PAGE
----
Social Question

john65pennington's avatar

What attracts a dog to a fire hydrant?

Asked by john65pennington (29192points) March 5th, 2010

If you were on four paws and wagged your tail all the time, what would attract you to take your personal relief at a fire hydrant? why would you choose a fire hydrant over a nice smelly tree? it is the color or do you see in color? just a thought…..........

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16 Answers

jaytkay's avatar

They go for the trees, too. And fences. And rocks. And most anything that sticks out of the ground to attract attention.

laureth's avatar

All the other dog pee on it! ;)

lilikoi's avatar

^That’s what I was gonna say, lol!

jeffgoldblumsprivatefacilities's avatar

The same mentality a toddler has when they reach that ”This is mine!” age.

That fire hydrant is mine, and I’m gonna pee on it so everybody knows!

netgrrl's avatar

Peeing on things is a dogs social network. Each dog adds their bit of news. :)

laureth's avatar

@netgrrl – At our house, we call it “reading his pee-mail.” :D

netgrrl's avatar

I call Radar’s walk his to-do list. We walk until he’s literally lifting his leg peeing air, then we go home. :) He’s only a medium-sized dog, and he tries to hard to pee higher than the other dogs, and it just ain’t happening.


A fire hydrant is just the right size, and it’s so convenient, right near a street corner. No need to get my paws all dirty or grass-stained when I have to go looking for a suitable tree in a yard or park! Lol.

ratboy's avatar

All dogs secretly wish they were Dalmatians and the fire hydrant is the nearest thing to a firehouse that they ever encounter.

rooeytoo's avatar

If it’s vertical, it’s fair game, doesn’t have to be a fire hydrant. And yes the whole act is like face book for canines.

thriftymaid's avatar

Right height, right color.

davidbetterman's avatar

Makes you wonder how they save up so much pee…

phoebusg's avatar

As @rooeytoo said – being an expert himself. It’s just because it’s vertical. Peeing straight on the ground would degrade the smell faster. ‘Wetting’ the sides of walls, hydrants, car tires—lasts way longer. Preserving the message. And then simply that gets reinforced by the collection of smells already present.

snowberry's avatar

Pete The Piddling Pup – Jo Anderson, circa 1750

A farmer’s dog came into town,

His christian name was Pete.

A noble pedigree he had,

To see him was a treat.

And as he trotted down the street

‘Twas beautiful to see

His work on every corner,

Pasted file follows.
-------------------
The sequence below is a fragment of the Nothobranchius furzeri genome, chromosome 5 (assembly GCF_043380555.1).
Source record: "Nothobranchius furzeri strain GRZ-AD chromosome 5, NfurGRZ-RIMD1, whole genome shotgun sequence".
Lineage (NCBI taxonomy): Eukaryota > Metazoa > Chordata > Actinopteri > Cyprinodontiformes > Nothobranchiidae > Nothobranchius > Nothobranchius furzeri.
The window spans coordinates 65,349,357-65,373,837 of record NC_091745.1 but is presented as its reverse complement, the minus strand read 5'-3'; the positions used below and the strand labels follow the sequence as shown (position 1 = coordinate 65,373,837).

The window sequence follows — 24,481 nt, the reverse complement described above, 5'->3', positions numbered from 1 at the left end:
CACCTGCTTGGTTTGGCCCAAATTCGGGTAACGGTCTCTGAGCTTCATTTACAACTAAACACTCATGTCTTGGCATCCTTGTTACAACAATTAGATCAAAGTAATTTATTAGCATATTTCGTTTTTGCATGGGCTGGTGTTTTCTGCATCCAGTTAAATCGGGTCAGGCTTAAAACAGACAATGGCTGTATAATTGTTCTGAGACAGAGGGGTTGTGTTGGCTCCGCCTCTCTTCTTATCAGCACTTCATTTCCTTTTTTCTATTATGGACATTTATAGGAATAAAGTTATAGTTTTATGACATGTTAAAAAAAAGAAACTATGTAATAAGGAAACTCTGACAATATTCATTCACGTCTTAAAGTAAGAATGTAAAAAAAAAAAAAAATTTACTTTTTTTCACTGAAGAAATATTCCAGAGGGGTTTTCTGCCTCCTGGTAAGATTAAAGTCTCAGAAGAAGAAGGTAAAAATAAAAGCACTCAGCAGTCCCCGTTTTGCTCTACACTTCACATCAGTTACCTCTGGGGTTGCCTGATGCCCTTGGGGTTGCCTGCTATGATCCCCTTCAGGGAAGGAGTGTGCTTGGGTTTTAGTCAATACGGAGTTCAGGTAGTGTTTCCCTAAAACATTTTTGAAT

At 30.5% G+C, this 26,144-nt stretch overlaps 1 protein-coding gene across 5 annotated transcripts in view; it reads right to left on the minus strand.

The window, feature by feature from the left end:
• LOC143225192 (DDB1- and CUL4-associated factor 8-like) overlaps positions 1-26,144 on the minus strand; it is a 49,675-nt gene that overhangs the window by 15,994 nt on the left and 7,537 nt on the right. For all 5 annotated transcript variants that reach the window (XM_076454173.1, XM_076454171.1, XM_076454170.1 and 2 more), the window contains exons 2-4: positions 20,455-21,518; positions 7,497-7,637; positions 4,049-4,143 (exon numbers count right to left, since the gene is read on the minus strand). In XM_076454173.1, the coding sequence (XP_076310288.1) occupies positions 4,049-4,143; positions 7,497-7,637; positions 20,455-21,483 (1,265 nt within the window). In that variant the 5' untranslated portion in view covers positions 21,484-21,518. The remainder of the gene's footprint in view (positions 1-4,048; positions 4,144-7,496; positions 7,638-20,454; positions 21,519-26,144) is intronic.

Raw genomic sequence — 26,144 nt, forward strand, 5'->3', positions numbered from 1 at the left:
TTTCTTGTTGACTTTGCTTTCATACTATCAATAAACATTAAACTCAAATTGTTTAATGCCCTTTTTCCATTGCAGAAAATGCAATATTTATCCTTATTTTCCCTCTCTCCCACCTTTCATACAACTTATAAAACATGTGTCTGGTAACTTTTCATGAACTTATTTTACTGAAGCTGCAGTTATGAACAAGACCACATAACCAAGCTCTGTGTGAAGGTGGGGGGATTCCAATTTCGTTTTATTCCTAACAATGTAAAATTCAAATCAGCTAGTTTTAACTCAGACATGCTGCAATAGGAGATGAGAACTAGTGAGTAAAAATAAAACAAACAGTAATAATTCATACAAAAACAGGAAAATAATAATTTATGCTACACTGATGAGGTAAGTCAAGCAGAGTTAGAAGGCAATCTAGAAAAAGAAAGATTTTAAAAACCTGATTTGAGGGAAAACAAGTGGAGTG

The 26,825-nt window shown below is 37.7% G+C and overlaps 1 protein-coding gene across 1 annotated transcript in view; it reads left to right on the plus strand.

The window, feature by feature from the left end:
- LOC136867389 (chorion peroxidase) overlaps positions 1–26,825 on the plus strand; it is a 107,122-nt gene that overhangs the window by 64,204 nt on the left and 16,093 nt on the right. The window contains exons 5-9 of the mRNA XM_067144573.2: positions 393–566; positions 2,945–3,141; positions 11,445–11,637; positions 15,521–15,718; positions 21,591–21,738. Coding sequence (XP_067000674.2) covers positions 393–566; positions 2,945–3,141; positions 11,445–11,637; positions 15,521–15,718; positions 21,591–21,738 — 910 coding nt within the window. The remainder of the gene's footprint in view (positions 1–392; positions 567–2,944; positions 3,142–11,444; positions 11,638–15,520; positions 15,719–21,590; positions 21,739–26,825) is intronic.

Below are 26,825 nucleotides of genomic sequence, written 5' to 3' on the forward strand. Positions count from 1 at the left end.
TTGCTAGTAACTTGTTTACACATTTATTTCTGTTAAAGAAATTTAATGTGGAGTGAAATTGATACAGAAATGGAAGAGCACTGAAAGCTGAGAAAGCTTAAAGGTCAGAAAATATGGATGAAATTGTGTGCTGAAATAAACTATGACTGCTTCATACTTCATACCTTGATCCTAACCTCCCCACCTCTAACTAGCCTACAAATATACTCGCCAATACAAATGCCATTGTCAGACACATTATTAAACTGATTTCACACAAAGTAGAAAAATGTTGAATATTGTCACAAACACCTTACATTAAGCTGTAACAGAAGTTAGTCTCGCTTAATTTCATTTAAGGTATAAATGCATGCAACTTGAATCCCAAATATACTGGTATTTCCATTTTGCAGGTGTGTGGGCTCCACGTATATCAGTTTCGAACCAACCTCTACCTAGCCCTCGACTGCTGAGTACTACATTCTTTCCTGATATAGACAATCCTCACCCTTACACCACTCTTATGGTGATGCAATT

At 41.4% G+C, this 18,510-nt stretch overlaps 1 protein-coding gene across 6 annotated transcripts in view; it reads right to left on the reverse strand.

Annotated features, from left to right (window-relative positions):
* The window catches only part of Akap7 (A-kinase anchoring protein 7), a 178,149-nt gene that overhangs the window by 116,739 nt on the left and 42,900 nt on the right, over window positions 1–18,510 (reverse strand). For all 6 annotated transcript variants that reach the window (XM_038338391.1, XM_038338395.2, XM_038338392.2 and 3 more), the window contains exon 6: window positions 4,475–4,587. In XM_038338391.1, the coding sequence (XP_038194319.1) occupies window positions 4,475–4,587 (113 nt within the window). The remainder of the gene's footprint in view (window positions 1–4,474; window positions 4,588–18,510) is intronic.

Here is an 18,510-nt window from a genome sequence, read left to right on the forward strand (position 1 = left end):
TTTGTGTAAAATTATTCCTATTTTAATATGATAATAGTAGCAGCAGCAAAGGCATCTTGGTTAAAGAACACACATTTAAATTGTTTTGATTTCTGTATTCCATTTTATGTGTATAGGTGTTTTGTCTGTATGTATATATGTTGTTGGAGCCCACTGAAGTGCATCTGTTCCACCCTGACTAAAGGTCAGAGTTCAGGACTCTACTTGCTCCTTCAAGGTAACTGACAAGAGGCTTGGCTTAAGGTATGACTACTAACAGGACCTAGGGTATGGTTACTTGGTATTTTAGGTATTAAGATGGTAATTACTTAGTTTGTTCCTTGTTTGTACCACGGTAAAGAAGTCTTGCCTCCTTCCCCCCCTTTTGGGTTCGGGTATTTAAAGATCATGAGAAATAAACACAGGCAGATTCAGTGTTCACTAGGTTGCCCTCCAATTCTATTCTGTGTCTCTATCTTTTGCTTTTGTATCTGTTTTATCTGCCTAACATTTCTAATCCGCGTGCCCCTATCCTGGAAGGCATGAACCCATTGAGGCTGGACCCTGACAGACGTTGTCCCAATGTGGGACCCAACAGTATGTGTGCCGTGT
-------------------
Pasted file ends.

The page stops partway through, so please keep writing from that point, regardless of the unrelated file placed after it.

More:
His work on every tree.

He watered every gateway too,

And never missed a post,

For piddling was his specialty

And piddling was his boast.

The city curs looked on, amazed,

With deep and jealous rage

To see a simple country dog

The piddler of the age!

Then all the dogs from everywhere

Were summoned with a yell

To sniff the country stranger o’er

And judge him by the smell.

Some thought that he a king might be,

Beneath his tail, a rose.

So every dog drew near to him

And sniffed him by the nose.

They smelled him over one by one,

They smelled him two by two;

But noble Pete, in high disdain,

Stood still till they were through.

Then, just to show the whole shebang

He didn’t give a damn

He trotted in a grocer’s shop

And piddled on a ham.

He piddled in a mackerel keg.

He piddled on the floor.

And when the grocer kicked him out

He piddled through the door.

Behind him all the city dogs

Lined up with instinct true

To start a piddling carnival

And see the stranger through.

They showed him every piddling post

They had in all the town,

And started in, with many a wink,

To pee the stranger down.

They sent for champion piddlers

Who were always on the go

And who sometimes gave a piddling stunt

Or gave a piddling show.

They sprung these on him suddenly

When midway through the town.

Pete only smiled, and piddled off

The ablest, white or brown.

For he was with them, every trick,

With vigour and with vim.

A thousand piddles, more or less,

Were all the same to him.

So he was wetting merrily

With hind leg kicking high

When most were hoisting legs in bluff

And piddling mighty dry.

On and on, Pete sought new grounds

By piles of scrap and rust

Till every city dog ran dry

And only piddled dust.

Still on and on went noble Pete

As wet as any rill

When all the champion city dogs

Had come to a standstill.

Then Pete did free-hand piddling

With fancy flirts and flips

Like the ‘double dip’ and ‘gimlet twist’

And all the latest hits.

And all the time the country dog

Did never wink or grin

But blithely piddled out of town

As he had piddled in.

The city dogs a convention held

To ask, “What did defeat us?”

But no one ever put them wise

That Pete had diabetes!

utzon's avatar

I feel kind of sorry for the firemen…

ucme's avatar

So he can extinguish other pooches piss scent & become top dog.

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